The 'topping-up' effect: Differences between low-and non-alcoholic lager on blood ethanol

Roberta J. Ward, Andrew J.S. Macpherson, Giles Peek, Mark E.S. Bailey, Timothy J. Peters

Research output: Contribution to journalArticlepeer-review

2 Scopus citations


The peak blood alcohol levels attained in male and female subjects after consumption of 3 pints of regular lager (4.2%) over a 30 mm period was 73.5 ± 6.9 mg% in males and 113 ± 17 mg% in females. Peak values occurred at 60 and 90 min post-ingestion in males and females, respectively. Consumption of 3 pints of low-alcohol lager gave a maximum blood alcohol level of 13 mg% while there was no measurable blood alcohol Content after three pints of non-alcohol lager. 'Topping-up' with a non-alcohol lager after 2 pints of regular lager leads to significantly lower blood alcohol levels when compared with 'topping-up' with low-alcohol lager over a comparable lime in males but not in females.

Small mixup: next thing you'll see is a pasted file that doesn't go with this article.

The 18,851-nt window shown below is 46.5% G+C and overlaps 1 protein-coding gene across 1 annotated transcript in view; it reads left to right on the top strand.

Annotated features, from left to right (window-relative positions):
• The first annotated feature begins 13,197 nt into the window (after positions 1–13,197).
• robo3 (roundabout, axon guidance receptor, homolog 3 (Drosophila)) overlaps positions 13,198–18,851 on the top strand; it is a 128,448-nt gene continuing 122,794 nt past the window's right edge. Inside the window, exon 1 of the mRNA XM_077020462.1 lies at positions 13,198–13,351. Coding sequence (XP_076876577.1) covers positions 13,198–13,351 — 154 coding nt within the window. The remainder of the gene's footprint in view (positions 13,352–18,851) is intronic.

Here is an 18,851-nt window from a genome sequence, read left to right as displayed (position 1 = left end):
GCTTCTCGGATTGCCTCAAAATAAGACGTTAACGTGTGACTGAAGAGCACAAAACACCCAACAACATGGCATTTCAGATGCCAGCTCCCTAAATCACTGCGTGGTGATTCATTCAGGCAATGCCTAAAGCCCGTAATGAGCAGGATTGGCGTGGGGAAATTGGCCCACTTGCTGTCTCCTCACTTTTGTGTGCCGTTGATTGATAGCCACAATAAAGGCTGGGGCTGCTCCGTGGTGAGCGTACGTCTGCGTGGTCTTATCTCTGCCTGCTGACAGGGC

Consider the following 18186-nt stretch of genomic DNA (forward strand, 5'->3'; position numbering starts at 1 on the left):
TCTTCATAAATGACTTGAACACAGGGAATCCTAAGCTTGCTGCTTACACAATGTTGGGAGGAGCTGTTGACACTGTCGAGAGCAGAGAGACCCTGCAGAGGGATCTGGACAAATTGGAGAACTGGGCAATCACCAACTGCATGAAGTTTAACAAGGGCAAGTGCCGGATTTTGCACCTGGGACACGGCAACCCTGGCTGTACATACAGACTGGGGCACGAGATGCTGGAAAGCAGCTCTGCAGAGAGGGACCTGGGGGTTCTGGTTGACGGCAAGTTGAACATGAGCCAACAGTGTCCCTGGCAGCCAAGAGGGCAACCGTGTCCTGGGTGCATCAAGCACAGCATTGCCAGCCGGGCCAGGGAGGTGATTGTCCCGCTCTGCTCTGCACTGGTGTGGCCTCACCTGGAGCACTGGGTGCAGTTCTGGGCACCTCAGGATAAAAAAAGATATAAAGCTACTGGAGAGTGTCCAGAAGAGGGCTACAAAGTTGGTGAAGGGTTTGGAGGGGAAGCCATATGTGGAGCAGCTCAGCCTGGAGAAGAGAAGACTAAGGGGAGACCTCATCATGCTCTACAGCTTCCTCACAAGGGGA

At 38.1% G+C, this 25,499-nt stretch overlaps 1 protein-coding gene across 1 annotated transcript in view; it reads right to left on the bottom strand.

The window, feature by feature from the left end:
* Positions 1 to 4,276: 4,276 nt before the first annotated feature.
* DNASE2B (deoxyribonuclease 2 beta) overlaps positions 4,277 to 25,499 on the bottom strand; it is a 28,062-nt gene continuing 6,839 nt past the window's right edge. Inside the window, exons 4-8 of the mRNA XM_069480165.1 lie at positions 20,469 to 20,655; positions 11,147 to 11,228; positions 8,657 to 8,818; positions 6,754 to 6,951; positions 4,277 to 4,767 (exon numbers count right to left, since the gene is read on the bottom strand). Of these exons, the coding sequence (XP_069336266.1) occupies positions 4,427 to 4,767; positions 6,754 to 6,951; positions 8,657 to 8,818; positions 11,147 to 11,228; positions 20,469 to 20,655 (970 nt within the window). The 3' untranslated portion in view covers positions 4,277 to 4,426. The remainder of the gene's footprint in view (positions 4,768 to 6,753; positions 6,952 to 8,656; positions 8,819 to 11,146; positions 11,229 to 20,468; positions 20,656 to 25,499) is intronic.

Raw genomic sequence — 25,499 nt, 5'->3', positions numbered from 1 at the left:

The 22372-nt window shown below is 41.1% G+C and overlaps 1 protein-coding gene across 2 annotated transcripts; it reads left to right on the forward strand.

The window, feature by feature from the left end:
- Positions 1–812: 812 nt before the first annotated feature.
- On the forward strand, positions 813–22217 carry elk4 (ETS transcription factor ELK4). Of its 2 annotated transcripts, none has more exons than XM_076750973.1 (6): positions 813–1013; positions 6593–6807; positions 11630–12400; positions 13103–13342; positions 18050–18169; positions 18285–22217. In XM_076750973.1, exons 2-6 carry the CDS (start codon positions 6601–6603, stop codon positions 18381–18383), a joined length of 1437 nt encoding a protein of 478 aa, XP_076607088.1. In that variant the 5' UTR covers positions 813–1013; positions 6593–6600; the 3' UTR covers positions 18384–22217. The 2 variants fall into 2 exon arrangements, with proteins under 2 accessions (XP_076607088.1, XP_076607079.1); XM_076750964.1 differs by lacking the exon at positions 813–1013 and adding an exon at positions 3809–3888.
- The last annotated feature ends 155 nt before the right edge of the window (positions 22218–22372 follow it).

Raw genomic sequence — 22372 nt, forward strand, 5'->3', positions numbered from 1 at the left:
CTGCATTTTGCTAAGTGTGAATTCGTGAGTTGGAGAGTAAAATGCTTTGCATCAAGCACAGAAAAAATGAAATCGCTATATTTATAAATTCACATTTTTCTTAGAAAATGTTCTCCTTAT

Original languageEnglish (US)
Pages (from-to)399-402
Number of pages4
JournalAlcohol and Alcoholism
Issue number4
StatePublished - Jan 1 1991

ASJC Scopus subject areas

  • Medicine (miscellaneous)
  • Toxicology
  • Psychiatry and Mental health


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